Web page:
ANKARA/DAMASCUS: US forces opened fire on Assad regime fighters on Wednesday after a coalition patrol of nine armored vehicles was attacked at a checkpoint near Qamishli in northeast Syria. One Syrian fighter was shot dead and another was wounded in the exchange, and US warplanes later launched airstrikes on the regime-held village of Khirbet Amo.
“Coalition forces conducting a patrol near Qamishli encountered a checkpoint occupied by pro-Syrian regime forces,” US spokesman Myles Caggins said.
“The patrol came under small arms fire from unknown individuals. In self-defense, coalition troops returned fire.”
Caggins said the patrol returned safely to base after the situation was “de-escalated.”
Hundreds of US troops are stationed in northeastern Syria, working with their local partners from the Kurdish-led Syrian Democratic Forces to fight against the Daesh group. The US carries out patrols in northeastern Syria, but it was not immediately clear why the convoy drove into a government-controlled area.
The incident marks a rare confrontation involving US and Syrian troops in the crowded region where Russian forces are also deployed — and is certain to further escalate tensions.
State-run Al-Ikhbariya TV aired a cellphone video showing an armored vehicle flying a US flag standing on a rural road while a car appeared to be blocking its way.
Locals are seen walking past the US armored vehicle, with at least two soldiers inside, one of whom steps down as civilians approach. One civilian is seen tearing a US flag as he approaches the soldier.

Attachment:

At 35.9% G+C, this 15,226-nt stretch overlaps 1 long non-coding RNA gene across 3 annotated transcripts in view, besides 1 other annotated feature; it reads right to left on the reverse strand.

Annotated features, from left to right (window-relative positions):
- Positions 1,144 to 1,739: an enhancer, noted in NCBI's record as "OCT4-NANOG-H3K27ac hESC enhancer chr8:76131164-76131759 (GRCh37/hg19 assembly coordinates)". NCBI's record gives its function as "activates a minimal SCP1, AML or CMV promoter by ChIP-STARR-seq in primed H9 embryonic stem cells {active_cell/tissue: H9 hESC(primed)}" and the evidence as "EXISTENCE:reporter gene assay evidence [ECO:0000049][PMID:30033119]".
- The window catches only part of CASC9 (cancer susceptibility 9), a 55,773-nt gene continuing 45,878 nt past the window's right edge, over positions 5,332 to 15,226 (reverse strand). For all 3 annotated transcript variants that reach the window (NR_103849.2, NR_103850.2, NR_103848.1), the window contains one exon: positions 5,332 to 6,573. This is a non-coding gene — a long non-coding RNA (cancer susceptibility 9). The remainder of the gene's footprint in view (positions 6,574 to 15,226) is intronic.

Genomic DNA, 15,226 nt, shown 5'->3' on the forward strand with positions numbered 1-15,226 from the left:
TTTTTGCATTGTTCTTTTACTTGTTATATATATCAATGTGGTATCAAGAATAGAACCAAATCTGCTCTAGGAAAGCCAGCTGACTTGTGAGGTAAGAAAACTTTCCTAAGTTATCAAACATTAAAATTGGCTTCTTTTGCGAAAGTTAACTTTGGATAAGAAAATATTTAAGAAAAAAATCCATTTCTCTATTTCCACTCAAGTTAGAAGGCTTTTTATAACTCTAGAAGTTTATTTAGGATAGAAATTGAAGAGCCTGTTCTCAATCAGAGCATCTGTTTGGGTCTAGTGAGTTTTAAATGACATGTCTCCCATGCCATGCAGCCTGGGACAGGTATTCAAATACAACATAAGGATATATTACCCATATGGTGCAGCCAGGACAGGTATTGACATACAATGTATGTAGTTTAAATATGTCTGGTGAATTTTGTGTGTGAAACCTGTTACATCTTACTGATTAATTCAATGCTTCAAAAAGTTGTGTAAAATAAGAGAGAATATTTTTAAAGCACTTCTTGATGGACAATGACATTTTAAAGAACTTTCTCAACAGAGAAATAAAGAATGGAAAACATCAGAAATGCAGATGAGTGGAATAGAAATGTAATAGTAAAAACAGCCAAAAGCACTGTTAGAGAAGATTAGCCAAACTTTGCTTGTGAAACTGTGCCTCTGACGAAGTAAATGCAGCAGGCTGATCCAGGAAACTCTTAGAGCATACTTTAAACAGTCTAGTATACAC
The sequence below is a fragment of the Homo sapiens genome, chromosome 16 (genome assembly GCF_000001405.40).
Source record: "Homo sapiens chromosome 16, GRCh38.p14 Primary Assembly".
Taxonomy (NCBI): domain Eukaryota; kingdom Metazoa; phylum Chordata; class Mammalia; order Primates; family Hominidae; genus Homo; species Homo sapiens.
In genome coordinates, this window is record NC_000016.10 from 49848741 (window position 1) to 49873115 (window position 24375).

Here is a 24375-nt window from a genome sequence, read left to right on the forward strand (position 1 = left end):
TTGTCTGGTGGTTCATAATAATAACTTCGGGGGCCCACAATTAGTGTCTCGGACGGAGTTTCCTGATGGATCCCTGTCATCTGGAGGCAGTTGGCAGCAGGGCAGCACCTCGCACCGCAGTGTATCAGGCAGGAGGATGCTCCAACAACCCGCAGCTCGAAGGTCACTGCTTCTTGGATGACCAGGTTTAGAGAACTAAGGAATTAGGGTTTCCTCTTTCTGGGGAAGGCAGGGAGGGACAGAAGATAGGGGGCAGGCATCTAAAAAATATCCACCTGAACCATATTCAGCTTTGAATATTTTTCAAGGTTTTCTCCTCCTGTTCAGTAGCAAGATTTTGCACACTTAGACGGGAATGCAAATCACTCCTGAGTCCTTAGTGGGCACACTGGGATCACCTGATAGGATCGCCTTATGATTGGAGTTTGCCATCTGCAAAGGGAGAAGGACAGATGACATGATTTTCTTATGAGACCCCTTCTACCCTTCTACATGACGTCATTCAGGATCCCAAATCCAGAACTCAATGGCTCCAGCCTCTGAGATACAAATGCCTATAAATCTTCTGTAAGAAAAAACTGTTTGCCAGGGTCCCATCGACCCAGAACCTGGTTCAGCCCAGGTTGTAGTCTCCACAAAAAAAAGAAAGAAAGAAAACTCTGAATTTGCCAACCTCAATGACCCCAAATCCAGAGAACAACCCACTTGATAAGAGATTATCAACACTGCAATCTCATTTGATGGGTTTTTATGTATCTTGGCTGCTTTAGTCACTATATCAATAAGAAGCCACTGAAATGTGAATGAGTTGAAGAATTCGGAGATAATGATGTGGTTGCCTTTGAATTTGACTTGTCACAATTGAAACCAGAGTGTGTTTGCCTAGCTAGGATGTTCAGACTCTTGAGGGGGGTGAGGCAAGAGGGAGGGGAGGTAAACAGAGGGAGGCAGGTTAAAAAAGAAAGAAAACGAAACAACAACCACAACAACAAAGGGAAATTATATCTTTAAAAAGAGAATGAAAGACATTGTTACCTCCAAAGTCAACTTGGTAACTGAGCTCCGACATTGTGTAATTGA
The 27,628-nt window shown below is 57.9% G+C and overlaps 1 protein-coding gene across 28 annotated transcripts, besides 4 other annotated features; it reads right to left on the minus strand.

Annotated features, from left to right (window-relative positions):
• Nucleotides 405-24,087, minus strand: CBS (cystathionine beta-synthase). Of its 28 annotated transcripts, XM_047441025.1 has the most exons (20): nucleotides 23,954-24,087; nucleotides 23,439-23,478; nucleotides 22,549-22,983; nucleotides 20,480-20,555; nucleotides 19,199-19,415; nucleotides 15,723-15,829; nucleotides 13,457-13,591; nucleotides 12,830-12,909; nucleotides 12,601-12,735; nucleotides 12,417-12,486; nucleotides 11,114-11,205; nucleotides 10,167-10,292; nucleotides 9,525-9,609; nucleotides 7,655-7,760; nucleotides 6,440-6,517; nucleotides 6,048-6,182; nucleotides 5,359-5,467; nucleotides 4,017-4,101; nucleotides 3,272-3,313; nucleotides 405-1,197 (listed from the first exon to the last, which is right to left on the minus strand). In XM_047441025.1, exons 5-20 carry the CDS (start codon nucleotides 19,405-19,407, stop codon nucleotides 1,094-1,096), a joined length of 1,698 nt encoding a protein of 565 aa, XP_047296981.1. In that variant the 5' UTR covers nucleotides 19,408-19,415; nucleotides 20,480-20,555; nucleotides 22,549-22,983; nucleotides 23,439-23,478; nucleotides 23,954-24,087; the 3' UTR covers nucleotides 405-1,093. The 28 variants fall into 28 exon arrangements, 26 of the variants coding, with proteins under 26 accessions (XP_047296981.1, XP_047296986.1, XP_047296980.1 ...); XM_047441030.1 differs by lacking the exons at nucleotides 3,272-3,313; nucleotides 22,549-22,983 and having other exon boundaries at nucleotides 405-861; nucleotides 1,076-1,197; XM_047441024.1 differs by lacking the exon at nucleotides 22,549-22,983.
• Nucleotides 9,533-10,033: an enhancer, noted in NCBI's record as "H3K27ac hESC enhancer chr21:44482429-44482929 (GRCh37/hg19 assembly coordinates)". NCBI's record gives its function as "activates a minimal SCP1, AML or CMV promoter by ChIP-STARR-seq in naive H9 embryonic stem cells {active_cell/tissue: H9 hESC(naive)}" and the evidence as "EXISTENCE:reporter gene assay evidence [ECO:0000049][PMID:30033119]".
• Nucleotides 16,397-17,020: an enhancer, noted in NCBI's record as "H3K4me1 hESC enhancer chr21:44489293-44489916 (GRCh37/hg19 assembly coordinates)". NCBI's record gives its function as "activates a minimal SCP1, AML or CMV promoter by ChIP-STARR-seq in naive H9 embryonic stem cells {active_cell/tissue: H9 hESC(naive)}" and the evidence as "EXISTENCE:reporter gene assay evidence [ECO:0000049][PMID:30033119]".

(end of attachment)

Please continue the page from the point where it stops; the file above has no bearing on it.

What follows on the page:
The TV said protests spread, preventing reinforcements from coming to help the US convoy. The report said the wounded civilian and was being treated at the Qamishli hospital.
The Syrian Observatory for Human Rights said residents and armed pro-government militiamen in Khirbet Ammu blocked the path of a US convoy. The militia fired in the air, prompting the American troops to fire smoke bombs. Tension escalated and US troops killed one person, the Observatory said.
The clash distracted attention from northwest Syria, where analysts warned that tensions between Turkish President Recep Tayyip Erdogan, the Assad regime and the regime’s Russian ally were reaching boiling point.
An agreement reached between Turkey and Russia at Sochi in 2018 was supposed to lead to de-escalation and prevent a regime offensive in Idlib, but it has succeeded in neither aim, and clashes between Erdogan’s and Assad’s forces are increasing in number.
“The regime, backed by Russian forces and Iran-backed militants, are continuously attacking civilians, committing massacres and shedding blood,” Erdogan said on Wednesday.
He said Turkey would do “whatever necessary” to push regime forces back behind the 12 observation posts it set up in Idlib under the Sochi deal.
“I hereby declare that we will strike regime forces everywhere from now on, regardless of the Sochi deal, if any tiny bit of harm comes to our soldiers at observation posts or elsewhere,” he said.
In return, Russia accused Turkey of failing to honor the 2018 deal. Kremlin spokesman Dmitry Peskov said the Turkish side “had taken upon itself an obligation to neutralize terrorist groups” in Idlib.
However, he said: “All these groups are mounting an attack on the Syrian army from Idlib and are acting aggressively toward Russian military installations.”
Russian Foreign Ministry spokeswoman Maria Zakharova also dismissed Erdogan’s claims of attacks on civilians. “We have differing interpretations from Turkey,” she said.
A Russian delegation including military and intelligence officials held two rounds of talks in Ankara this week, but no concrete agreement emerged.
Erdogan’s direct criticism of Moscow is a rare move since 2015, when Turkey shot down a Russian fighter jet that had strayed into its airspace.
His threats also prompted an angry response from the Assad regime in Damascus. “The head of the Turkish regime comes with empty ... statements only issued by a person disconnected from reality,” a Foreign Ministry spokesman said.